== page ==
By Bob Howard
BBC Radio 4's Money Box
Ian Ferguson thinks introducing Home Packs now is bad judgement
Anyone selling a residential property in Scotland will have to give potential buyers a Home Report from 1 December.
It includes a survey, valuation, energy assessment and a questionnaire to be compiled by the seller.
But some property experts have criticised introducing such a major change given the depressed state of the housing market.
The change has the support of the Scottish Government and the watchdog Consumer Focus Scotland.
David was one of the first to commission a Home Report for his three bedroom home in Cambuslang on the outskirts of Glasgow, which he has just put on the market.
It cost him £705.
He thinks it will help him sell, so he is pleased with it:
"There's the price, the surveyor has indicated on the home report that's the value of the property, you either want the property or you don't want the property."
David feels the change could be beneficial because the process of buying and selling homes has traditionally been different in Scotland compared to England and Wales.
Instead of listing an "asking price", sellers often ask buyers to make "offers over" a minimum price.
To do this, purchasers pay for a valuation before making their offer, so they know what to bid.
In a booming market, that can result in buyers having to pay for many valuations without buying a property.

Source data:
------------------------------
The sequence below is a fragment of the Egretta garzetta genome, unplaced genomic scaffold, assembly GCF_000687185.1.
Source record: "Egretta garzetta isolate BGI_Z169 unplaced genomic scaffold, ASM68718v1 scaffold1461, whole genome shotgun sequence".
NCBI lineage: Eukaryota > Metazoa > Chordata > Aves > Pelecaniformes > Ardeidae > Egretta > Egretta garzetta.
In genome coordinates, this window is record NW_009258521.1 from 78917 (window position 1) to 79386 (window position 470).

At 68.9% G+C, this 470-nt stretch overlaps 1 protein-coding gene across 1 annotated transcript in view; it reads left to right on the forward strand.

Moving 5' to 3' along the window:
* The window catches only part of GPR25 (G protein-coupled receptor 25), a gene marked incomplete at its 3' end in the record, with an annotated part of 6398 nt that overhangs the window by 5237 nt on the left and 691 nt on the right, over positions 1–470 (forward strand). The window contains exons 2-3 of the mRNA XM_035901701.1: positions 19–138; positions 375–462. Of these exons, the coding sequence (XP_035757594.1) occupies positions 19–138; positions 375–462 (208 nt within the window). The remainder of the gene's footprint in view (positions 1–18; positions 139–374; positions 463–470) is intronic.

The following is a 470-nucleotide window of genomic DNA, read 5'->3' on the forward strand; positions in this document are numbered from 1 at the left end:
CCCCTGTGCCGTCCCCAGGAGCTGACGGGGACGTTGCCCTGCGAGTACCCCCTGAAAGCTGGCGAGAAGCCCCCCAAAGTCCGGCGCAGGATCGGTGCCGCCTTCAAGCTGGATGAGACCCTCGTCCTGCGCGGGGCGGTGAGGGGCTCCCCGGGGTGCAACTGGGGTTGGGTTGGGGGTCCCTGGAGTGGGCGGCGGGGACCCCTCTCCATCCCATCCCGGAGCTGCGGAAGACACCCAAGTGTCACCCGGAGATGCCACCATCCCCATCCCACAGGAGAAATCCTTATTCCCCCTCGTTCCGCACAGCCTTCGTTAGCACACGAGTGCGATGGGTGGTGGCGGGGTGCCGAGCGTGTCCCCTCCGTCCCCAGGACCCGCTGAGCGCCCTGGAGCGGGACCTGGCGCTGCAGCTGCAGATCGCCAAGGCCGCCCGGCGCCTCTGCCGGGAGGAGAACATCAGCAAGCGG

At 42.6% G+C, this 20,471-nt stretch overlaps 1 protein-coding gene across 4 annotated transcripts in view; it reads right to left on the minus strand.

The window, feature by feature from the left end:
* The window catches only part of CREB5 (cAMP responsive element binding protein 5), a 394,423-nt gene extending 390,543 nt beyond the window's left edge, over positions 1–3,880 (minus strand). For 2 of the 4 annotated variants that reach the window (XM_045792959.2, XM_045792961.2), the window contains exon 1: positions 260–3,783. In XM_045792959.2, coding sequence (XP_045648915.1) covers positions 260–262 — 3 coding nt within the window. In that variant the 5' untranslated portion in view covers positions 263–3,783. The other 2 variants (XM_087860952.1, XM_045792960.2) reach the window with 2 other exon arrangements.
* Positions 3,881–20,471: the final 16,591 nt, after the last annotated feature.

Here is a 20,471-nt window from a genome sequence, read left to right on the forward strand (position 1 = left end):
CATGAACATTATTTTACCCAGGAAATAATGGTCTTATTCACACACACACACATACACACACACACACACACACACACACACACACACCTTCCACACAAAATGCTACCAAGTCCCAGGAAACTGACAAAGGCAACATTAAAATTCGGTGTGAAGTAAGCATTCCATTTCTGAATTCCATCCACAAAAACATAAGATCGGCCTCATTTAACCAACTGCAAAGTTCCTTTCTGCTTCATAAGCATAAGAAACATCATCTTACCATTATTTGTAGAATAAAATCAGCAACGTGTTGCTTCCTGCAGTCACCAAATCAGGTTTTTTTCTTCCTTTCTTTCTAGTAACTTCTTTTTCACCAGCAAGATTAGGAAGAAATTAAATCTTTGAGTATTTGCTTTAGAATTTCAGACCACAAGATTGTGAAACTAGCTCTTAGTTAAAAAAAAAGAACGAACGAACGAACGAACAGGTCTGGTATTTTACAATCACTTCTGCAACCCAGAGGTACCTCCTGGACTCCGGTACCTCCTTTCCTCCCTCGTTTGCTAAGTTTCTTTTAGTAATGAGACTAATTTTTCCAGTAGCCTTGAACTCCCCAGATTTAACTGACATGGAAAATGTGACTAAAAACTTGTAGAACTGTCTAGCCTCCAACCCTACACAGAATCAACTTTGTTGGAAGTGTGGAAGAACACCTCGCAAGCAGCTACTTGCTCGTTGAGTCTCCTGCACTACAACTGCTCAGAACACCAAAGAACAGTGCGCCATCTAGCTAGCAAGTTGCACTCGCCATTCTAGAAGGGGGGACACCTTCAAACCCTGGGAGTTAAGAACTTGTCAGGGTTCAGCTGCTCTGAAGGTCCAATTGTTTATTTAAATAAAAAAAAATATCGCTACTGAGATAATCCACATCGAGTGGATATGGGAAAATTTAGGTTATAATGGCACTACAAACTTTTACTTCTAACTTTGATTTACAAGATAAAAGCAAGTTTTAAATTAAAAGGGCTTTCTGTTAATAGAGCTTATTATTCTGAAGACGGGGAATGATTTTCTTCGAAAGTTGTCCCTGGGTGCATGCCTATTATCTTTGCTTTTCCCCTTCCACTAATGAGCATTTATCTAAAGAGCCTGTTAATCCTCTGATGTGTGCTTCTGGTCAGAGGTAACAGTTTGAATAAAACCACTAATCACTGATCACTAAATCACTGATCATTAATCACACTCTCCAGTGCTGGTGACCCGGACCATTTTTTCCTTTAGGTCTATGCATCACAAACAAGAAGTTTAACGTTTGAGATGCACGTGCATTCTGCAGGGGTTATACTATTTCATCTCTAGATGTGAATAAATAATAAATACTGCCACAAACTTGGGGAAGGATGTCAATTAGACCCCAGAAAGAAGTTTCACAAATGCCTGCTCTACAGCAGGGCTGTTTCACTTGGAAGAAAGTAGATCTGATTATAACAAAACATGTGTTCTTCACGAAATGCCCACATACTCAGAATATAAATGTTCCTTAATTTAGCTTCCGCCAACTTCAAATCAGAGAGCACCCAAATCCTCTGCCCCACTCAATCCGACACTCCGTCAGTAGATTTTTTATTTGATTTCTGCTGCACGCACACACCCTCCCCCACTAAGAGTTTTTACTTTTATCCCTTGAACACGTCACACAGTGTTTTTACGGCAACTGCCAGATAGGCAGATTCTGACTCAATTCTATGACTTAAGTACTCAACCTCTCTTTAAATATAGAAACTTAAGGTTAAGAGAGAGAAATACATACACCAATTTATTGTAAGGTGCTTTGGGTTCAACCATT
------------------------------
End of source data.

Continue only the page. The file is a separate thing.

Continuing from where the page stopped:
But the Scottish housing market is suffering the same problems as the rest of the UK.
Pros and cons
Ian Ferguson is from the Scottish Law Agents Society which has campaigned against the introduction of Home Reports.
He says they should have been delayed for at least two years:
"In the middle of a recession, this makes no sense at all.
It's breathtakingly bad judgement."
But supporters of the change say a radical shake up of the buying and selling process is urgently needed.
Sarah O'Neil is from the watchdog Consumer Focus Scotland which was involved in designing home reports.
She says they should stop buyers having to pay for multiple surveys and offer many benefits not available in the Home Information Pack offered to purchasers in England and Wales:
"In some cases people were having to pay for three or four or five surveys over different properties before they were successful.
"That was costing a lot of money."
The issue has been complicated further because at least one lender has announced it is not willing to accept the valuation contained in the Home Report.
Woolwich says the speed with which property prices are currently dropping means buyers will, after all, have to pay for their own valuation to get a mortgage.
Royal Bank of Scotland says it will accept them if the surveyor is on their panel.
HBOS says it will if the surveyor is on their panel and the valuation is not more than three months old.
BBC Radio 4's Money Box was broadcast on Saturday,
29 November 2008 at 1204 GMT.